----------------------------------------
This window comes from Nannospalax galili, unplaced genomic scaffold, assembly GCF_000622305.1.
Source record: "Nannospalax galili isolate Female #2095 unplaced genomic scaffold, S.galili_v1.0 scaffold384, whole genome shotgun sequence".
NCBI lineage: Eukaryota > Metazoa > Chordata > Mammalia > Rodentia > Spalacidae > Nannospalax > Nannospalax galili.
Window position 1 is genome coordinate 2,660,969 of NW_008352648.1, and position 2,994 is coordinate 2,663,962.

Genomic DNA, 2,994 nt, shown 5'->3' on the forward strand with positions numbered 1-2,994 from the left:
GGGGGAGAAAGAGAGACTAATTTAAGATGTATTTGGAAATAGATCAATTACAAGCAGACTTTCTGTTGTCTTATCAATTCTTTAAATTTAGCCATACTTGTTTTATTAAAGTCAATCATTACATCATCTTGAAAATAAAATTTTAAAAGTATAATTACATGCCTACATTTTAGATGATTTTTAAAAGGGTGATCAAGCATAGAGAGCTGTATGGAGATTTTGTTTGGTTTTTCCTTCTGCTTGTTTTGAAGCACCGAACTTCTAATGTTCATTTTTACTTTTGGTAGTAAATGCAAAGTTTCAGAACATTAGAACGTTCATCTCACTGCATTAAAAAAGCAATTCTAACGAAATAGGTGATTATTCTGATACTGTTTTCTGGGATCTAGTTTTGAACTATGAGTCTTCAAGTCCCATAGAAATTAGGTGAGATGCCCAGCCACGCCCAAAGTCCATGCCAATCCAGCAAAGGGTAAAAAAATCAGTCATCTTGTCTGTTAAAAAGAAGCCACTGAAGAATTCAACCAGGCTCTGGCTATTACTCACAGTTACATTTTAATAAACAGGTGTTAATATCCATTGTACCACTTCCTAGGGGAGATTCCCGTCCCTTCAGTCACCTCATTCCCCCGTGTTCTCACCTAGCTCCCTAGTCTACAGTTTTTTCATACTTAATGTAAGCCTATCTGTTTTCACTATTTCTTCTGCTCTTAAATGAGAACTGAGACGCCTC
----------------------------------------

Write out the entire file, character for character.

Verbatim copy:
This window comes from Nannospalax galili, unplaced genomic scaffold, assembly GCF_000622305.1.
Source record: "Nannospalax galili isolate Female #2095 unplaced genomic scaffold, S.galili_v1.0 scaffold384, whole genome shotgun sequence".
NCBI lineage: Eukaryota > Metazoa > Chordata > Mammalia > Rodentia > Spalacidae > Nannospalax > Nannospalax galili.
Window position 1 is genome coordinate 2,660,969 of NW_008352648.1, and position 2,994 is coordinate 2,663,962.

Genomic DNA, 2,994 nt, shown 5'->3' on the forward strand with positions numbered 1-2,994 from the left:
GGGGGAGAAAGAGAGACTAATTTAAGATGTATTTGGAAATAGATCAATTACAAGCAGACTTTCTGTTGTCTTATCAATTCTTTAAATTTAGCCATACTTGTTTTATTAAAGTCAATCATTACATCATCTTGAAAATAAAATTTTAAAAGTATAATTACATGCCTACATTTTAGATGATTTTTAAAAGGGTGATCAAGCATAGAGAGCTGTATGGAGATTTTGTTTGGTTTTTCCTTCTGCTTGTTTTGAAGCACCGAACTTCTAATGTTCATTTTTACTTTTGGTAGTAAATGCAAAGTTTCAGAACATTAGAACGTTCATCTCACTGCATTAAAAAAGCAATTCTAACGAAATAGGTGATTATTCTGATACTGTTTTCTGGGATCTAGTTTTGAACTATGAGTCTTCAAGTCCCATAGAAATTAGGTGAGATGCCCAGCCACGCCCAAAGTCCATGCCAATCCAGCAAAGGGTAAAAAAATCAGTCATCTTGTCTGTTAAAAAGAAGCCACTGAAGAATTCAACCAGGCTCTGGCTATTACTCACAGTTACATTTTAATAAACAGGTGTTAATATCCATTGTACCACTTCCTAGGGGAGATTCCCGTCCCTTCAGTCACCTCATTCCCCCGTGTTCTCACCTAGCTCCCTAGTCTACAGTTTTTTCATACTTAATGTAAGCCTATCTGTTTTCACTATTTCTTCTGCTCTTAAATGAGAACTGAGACGCCTC